Live from Music Row Friday morning on The Tennessee Star Report with Michael Patrick Leahy – broadcast on Nashville’s Talk Radio 98.3 and 1510 WLAC weekdays from 5:00 a.m. to 8:00 a.m. – host Leahy welcomed newly appointed sr. advisor to Governor Bill Lee and former Tennessee State Democratic Representative John DeBerry to the newsmakers line.
During the third hour, DeBerry discussed his new role as an advisor to Governor Bill Lee and how he was unfairly dismissed by the Democratic Party for being a pro-life and pro-school choice advocate. He later discussed his history, marching with Dr. Martin Luther King, and how the Democratic Party has now turned far-left from the party it was in the 60s.
Leahy: We are joined now on our newsmaker line by former state representative John DeBerry from Memphis who’s now a senior advisor to Governor Bill Lee. Welcome, Mr. DeBerry. Thanks for joining us.
DeBerry: Thank you for having me this morning. I appreciate the opportunity.
Leahy: So tell us what you’re doing as a senior advisor to Governor Lee.
DeBerry: Well, you know, I’ve been in the legislature for 26 years. I served as a chair of children and family for over 12 years. I’ve served on several committees. So I bring legislative experience. I bring experience working with my former colleagues there in the House and in the Senate. And I bring that dimension of experience with the legislature to the governor’s cabinet. He has some very fine young men and women there who are very good at policy. Very good at their jobs. And I bring an added dimension of experience to the cabinet.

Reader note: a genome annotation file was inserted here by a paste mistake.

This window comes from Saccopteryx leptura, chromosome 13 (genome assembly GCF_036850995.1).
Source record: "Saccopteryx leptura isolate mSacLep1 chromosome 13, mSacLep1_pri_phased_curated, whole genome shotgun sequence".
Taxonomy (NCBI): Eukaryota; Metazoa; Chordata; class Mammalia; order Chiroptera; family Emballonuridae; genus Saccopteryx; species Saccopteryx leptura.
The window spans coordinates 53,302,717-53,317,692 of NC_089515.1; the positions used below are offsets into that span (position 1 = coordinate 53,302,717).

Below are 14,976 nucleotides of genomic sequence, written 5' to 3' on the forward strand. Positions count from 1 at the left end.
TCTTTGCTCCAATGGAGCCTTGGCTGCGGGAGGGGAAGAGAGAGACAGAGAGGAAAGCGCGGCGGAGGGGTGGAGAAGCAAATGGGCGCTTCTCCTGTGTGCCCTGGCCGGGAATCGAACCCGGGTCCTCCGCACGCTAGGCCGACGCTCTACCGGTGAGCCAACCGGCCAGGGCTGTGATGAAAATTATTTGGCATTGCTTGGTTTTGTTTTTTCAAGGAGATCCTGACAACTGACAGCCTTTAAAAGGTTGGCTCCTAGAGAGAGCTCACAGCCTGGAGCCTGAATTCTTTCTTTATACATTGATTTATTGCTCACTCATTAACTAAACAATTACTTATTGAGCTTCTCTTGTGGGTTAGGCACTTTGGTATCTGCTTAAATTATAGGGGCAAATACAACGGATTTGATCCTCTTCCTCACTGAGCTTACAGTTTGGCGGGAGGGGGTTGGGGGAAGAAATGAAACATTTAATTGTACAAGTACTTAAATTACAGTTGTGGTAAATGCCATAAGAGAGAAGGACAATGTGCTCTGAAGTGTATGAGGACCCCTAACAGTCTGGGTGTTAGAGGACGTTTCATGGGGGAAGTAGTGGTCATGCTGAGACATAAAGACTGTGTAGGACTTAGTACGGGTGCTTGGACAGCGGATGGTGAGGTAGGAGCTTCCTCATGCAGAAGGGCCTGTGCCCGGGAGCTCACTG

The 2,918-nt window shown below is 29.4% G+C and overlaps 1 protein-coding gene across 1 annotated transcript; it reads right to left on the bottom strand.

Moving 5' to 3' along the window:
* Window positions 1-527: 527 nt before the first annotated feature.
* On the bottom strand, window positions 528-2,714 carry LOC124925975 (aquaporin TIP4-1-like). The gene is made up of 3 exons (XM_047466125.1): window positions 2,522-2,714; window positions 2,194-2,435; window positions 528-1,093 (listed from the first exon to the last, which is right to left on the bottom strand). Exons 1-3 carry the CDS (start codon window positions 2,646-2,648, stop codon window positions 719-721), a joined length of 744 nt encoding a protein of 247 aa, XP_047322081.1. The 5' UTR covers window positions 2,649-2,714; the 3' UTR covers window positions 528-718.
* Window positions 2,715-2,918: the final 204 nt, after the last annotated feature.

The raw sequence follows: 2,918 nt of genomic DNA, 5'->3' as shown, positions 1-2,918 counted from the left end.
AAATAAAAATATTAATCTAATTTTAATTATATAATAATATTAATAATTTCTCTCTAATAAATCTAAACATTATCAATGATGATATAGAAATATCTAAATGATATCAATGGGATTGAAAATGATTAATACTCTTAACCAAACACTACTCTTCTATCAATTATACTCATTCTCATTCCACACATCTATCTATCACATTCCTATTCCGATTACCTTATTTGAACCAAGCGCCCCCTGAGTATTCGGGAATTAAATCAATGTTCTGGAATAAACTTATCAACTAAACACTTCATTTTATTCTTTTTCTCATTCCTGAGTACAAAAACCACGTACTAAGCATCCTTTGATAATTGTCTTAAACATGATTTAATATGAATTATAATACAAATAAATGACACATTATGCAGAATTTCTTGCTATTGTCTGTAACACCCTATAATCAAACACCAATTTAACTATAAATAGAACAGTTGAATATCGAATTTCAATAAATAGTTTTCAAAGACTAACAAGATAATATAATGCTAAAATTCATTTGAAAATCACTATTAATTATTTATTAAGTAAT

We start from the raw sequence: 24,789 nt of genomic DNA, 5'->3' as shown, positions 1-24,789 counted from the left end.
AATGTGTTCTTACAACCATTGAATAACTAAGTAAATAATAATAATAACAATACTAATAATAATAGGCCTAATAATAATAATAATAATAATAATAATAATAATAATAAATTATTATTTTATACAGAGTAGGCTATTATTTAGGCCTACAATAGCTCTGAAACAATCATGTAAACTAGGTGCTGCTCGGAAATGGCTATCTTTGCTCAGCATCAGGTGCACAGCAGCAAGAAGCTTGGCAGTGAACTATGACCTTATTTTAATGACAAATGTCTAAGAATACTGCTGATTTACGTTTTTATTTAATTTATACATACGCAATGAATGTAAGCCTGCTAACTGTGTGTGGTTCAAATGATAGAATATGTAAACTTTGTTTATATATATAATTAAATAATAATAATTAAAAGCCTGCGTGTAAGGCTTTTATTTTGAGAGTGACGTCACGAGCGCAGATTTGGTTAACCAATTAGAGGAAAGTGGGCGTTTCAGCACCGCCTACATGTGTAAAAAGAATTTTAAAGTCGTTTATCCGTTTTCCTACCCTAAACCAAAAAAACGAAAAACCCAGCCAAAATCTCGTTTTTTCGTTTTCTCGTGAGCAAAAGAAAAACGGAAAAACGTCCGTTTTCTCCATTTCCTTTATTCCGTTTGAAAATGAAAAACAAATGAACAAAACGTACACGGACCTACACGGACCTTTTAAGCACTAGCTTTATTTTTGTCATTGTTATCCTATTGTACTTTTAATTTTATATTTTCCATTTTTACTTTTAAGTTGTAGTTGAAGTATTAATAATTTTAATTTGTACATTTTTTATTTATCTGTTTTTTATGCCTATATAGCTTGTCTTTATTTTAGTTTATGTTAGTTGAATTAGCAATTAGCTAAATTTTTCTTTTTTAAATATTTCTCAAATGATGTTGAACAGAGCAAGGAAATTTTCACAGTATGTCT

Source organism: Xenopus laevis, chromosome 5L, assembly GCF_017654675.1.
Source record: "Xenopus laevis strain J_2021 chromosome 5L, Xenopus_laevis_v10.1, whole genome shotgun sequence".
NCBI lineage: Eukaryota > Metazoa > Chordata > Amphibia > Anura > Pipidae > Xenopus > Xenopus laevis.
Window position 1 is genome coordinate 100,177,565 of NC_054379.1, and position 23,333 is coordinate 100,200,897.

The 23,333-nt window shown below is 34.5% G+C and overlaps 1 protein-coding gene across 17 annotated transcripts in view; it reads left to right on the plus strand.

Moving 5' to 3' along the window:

Leahy: Do you work with a good friend of mine Butch Eley who heads of finance and administration?
DeBerry: Oh, yes. He’s a very smart guy. I admire him for his ability to deal with the numbers with an enormous budget to make it seem simple so that even someone like me can understand the normal budget of the state of Tennessee. And Butch is a great asset to the governor.
Leahy: And Butch is a very solid and steady guy, which I think is often needed in state government. Now former Representative DeBerry we certainly have to talk about how the Democratic Party threw you out of the party because you’re pro-life and because you support education savings accounts. How did that all come about?
DeBerry: Well, I had run 13 times in District 90 in Memphis, Tennessee. I have always been a conservative. Everybody has always known that from my first election in 1994, everybody knew that I was pro-life. That I was for the first constitutional right of an American is the right to life. And that I’ve always stood on that. And that I’ve always stood on parental choice and that a parent, not the state has the responsibility and the right to choose how their children are educated and where their children are educated.